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Lesson 1 - The U.S. Constitution

Before the U.S. Constitution was written, America was simply a federation of self-governing states operating under a framework that was known as the "Articles of Confederation." This was the first initial government adopted after the states declared their independence from Great Britain. The 13 states that made up the "United States" did not want a strong central government. Because of this, the Articles of Confederation set up a Federal government with very limited powers and let each state retain its own sovereignty, freedom, and independence.

This structure had many weaknesses. The limited power of the Federal government made it too weak to be able to govern effectively. The Federal government could not regulate trade. States engaged in tariff wars, nearly crippling trade between the states. The Federal government could not levy taxes, which meant it had to ask the states for the money that it needed to operate. Many times, the states refused to fund the Federal government, leaving it unable to pay off its debts and its soldiers. At this time, the Federal government only consisted of a Congress. The Congress could not pass legislation on any major issue without the agreement of 9 of the 13 states and it could not amend the Articles of Confederation unless all 13 states agreed. The Federal government could not function properly because of all these problems. Finally, the Congress called for a Constitutional Convention to revise the Articles and give more power to the Federal government.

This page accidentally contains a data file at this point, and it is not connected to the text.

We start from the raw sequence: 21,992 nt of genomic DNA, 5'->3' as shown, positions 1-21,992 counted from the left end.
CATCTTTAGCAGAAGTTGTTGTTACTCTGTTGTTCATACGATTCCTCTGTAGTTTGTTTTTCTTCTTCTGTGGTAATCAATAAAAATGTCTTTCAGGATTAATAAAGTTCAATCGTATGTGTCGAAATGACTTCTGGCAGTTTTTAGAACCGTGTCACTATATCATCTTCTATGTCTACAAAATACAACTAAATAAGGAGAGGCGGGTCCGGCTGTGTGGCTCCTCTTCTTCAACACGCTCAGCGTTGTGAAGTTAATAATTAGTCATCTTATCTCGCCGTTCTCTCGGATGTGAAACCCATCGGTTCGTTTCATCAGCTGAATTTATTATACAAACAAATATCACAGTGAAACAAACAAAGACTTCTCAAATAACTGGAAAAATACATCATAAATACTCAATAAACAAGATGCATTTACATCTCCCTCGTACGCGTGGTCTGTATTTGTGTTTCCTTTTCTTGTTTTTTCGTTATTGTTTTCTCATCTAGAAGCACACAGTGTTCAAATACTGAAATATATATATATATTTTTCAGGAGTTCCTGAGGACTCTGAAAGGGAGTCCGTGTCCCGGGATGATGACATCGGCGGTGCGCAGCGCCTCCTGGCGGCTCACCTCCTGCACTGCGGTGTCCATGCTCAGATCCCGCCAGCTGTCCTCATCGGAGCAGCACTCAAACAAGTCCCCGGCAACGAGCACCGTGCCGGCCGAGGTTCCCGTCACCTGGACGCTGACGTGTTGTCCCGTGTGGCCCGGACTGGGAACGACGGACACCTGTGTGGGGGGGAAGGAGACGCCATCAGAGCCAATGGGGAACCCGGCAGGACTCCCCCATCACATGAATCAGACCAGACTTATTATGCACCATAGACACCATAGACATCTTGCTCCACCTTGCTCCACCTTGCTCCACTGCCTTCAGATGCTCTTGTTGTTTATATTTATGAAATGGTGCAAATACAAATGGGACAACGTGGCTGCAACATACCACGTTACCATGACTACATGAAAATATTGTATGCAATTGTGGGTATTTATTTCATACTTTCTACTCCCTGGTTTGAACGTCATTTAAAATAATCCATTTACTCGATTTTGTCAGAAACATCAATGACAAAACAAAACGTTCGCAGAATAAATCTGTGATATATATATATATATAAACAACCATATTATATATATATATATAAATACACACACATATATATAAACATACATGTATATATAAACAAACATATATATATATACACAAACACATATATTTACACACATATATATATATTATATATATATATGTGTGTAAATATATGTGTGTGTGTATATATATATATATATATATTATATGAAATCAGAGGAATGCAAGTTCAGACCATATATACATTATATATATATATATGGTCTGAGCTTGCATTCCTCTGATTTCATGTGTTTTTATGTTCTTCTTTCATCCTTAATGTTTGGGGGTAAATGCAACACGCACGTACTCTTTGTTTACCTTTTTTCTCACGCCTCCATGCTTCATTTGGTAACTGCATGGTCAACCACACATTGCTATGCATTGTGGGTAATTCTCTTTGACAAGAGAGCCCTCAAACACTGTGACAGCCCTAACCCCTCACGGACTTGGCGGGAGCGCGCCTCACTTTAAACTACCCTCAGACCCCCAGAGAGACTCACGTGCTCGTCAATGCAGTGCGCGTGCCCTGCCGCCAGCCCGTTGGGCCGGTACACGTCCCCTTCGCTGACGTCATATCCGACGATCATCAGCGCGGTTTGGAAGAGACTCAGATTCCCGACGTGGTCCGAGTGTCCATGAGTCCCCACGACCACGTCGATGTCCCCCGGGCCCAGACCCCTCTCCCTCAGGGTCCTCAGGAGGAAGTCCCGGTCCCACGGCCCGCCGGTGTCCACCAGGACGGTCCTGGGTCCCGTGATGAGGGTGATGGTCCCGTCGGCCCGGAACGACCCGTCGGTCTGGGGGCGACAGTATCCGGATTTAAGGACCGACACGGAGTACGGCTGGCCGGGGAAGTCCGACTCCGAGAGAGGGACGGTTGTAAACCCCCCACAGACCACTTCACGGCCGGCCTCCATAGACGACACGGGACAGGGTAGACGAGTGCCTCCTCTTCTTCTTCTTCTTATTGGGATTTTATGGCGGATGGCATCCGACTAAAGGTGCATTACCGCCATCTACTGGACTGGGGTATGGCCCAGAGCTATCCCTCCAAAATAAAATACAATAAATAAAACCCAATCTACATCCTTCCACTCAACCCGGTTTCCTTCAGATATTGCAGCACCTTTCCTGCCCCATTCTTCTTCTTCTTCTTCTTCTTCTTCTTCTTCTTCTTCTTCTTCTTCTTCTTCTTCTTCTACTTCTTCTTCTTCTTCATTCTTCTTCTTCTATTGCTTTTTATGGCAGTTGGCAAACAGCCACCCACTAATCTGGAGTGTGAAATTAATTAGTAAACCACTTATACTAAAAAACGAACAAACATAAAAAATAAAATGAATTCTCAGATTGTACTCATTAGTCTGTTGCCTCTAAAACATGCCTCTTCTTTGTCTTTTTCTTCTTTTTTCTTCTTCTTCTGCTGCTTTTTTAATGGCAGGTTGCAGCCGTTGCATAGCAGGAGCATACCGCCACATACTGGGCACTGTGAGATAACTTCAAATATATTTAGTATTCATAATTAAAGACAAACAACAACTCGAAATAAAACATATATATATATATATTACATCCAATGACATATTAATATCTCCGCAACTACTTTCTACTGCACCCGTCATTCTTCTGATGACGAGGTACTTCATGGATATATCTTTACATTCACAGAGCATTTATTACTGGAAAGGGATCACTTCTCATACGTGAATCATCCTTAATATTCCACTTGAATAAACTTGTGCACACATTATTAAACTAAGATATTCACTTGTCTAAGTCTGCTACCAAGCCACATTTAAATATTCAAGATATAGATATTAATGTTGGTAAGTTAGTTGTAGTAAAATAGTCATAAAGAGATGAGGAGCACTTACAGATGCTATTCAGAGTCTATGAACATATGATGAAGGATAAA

Between May and September of 1787, the Constitutional Convention met and wrote the Constitution of the United States. The Constitution of the United States set up a Federal Republic system of government. A Federal system divides the power to govern between the national government and the state government.

The U.S. Constitution gave states the power to set up their own governments and write their own constitutions. This arrangement let the national government exercise power over some issues and let the state government exercise power over other issues. This dividing of power is one of the basic characteristics of the U.S. Constitution. The U.S. Constitution also called for a separation of powers. A separation of powers is the idea that government powers are divided among different branches. Each branch has its own separate and independent powers and areas of responsibility. The U.S. Constitution created three separate branches of government -- the legislative branch, the executive branch, and the judicial branch. Each of the three branches have "checks and balances" on the powers of the other two branches. This prevents any one branch from becoming too powerful and achieving absolute rule over the government.


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